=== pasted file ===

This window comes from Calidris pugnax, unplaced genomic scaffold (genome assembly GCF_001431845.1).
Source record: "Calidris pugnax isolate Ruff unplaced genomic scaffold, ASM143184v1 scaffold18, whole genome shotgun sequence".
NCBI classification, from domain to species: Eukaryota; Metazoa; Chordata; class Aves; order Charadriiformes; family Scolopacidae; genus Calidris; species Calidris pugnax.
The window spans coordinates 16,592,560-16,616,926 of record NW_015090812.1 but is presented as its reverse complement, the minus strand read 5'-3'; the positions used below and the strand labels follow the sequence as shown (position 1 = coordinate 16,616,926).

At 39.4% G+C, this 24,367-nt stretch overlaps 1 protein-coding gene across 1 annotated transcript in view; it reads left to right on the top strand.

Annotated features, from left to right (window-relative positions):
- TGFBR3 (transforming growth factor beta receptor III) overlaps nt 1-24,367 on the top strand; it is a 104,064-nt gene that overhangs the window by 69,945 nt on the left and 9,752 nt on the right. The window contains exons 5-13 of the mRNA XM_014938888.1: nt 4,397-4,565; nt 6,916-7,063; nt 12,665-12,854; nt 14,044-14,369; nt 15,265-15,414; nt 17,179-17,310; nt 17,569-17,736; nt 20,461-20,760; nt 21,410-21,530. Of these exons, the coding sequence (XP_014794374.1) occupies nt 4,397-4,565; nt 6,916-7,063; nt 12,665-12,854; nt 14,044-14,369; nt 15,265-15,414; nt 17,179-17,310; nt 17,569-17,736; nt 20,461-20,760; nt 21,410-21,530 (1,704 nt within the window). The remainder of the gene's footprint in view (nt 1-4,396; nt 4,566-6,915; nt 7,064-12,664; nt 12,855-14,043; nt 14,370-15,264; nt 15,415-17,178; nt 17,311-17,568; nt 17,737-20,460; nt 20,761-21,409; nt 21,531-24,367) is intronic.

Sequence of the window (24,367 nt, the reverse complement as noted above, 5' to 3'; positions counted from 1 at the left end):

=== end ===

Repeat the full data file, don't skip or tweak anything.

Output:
This window comes from Calidris pugnax, unplaced genomic scaffold (genome assembly GCF_001431845.1).
Source record: "Calidris pugnax isolate Ruff unplaced genomic scaffold, ASM143184v1 scaffold18, whole genome shotgun sequence".
NCBI classification, from domain to species: Eukaryota; Metazoa; Chordata; class Aves; order Charadriiformes; family Scolopacidae; genus Calidris; species Calidris pugnax.
The window spans coordinates 16,592,560-16,616,926 of record NW_015090812.1 but is presented as its reverse complement, the minus strand read 5'-3'; the positions used below and the strand labels follow the sequence as shown (position 1 = coordinate 16,616,926).

At 39.4% G+C, this 24,367-nt stretch overlaps 1 protein-coding gene across 1 annotated transcript in view; it reads left to right on the top strand.

Annotated features, from left to right (window-relative positions):
- TGFBR3 (transforming growth factor beta receptor III) overlaps nt 1-24,367 on the top strand; it is a 104,064-nt gene that overhangs the window by 69,945 nt on the left and 9,752 nt on the right. The window contains exons 5-13 of the mRNA XM_014938888.1: nt 4,397-4,565; nt 6,916-7,063; nt 12,665-12,854; nt 14,044-14,369; nt 15,265-15,414; nt 17,179-17,310; nt 17,569-17,736; nt 20,461-20,760; nt 21,410-21,530. Of these exons, the coding sequence (XP_014794374.1) occupies nt 4,397-4,565; nt 6,916-7,063; nt 12,665-12,854; nt 14,044-14,369; nt 15,265-15,414; nt 17,179-17,310; nt 17,569-17,736; nt 20,461-20,760; nt 21,410-21,530 (1,704 nt within the window). The remainder of the gene's footprint in view (nt 1-4,396; nt 4,566-6,915; nt 7,064-12,664; nt 12,855-14,043; nt 14,370-15,264; nt 15,415-17,178; nt 17,311-17,568; nt 17,737-20,460; nt 20,761-21,409; nt 21,531-24,367) is intronic.

Sequence of the window (24,367 nt, the reverse complement as noted above, 5' to 3'; positions counted from 1 at the left end):